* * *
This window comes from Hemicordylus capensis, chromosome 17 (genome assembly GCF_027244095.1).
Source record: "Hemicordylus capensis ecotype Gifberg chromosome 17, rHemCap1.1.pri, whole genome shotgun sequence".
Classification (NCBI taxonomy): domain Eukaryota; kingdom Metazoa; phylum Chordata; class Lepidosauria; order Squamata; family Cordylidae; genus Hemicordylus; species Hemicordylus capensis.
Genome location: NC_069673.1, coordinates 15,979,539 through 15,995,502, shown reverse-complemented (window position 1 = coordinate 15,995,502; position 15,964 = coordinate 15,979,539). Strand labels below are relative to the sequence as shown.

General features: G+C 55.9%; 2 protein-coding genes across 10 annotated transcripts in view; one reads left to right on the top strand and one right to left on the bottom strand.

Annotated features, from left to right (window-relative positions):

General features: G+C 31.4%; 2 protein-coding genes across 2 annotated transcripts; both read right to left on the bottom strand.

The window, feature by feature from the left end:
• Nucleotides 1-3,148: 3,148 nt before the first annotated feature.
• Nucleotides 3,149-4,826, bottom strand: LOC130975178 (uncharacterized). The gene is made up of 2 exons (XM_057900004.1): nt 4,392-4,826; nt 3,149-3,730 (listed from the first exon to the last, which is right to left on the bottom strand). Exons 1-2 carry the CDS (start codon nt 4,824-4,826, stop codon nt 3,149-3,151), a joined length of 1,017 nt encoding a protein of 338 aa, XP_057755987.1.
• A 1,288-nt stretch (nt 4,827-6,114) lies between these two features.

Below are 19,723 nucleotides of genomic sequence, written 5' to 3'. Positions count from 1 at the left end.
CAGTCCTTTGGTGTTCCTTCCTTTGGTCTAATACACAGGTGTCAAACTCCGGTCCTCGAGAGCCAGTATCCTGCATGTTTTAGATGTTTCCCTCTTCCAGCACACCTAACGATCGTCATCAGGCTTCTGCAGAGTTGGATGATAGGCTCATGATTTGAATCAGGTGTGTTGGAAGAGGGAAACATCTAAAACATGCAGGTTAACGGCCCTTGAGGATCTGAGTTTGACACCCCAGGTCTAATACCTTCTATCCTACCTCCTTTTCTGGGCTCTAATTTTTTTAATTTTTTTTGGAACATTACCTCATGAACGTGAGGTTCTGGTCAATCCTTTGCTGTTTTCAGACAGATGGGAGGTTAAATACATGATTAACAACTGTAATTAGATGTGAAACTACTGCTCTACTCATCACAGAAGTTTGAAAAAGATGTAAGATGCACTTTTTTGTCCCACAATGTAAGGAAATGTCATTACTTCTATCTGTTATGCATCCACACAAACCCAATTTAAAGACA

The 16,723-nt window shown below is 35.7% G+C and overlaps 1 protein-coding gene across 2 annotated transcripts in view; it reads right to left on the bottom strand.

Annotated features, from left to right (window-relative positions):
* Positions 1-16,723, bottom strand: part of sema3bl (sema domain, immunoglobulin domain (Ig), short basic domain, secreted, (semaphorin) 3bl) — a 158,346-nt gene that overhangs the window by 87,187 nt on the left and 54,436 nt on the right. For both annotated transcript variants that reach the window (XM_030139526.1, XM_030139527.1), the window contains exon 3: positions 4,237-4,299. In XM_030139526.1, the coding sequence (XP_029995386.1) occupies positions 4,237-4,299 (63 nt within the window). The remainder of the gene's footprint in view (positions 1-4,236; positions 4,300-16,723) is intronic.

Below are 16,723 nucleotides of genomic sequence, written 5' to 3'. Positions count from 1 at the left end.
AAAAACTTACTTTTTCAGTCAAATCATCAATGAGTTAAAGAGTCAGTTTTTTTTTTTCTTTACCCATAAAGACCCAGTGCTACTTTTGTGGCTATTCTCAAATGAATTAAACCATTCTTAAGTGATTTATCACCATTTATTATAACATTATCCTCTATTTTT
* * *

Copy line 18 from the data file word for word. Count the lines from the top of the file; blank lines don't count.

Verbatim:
AAAAACTTACTTTTTCAGTCAAATCATCAATGAGTTAAAGAGTCAGTTTTTTTTTTTCTTTACCCATAAAGACCCAGTGCTACTTTTGTGGCTATTCTCAAATGAATTAAACCATTCTTAAGTGATTTATCACCATTTATTATAACATTATCCTCTATTTTT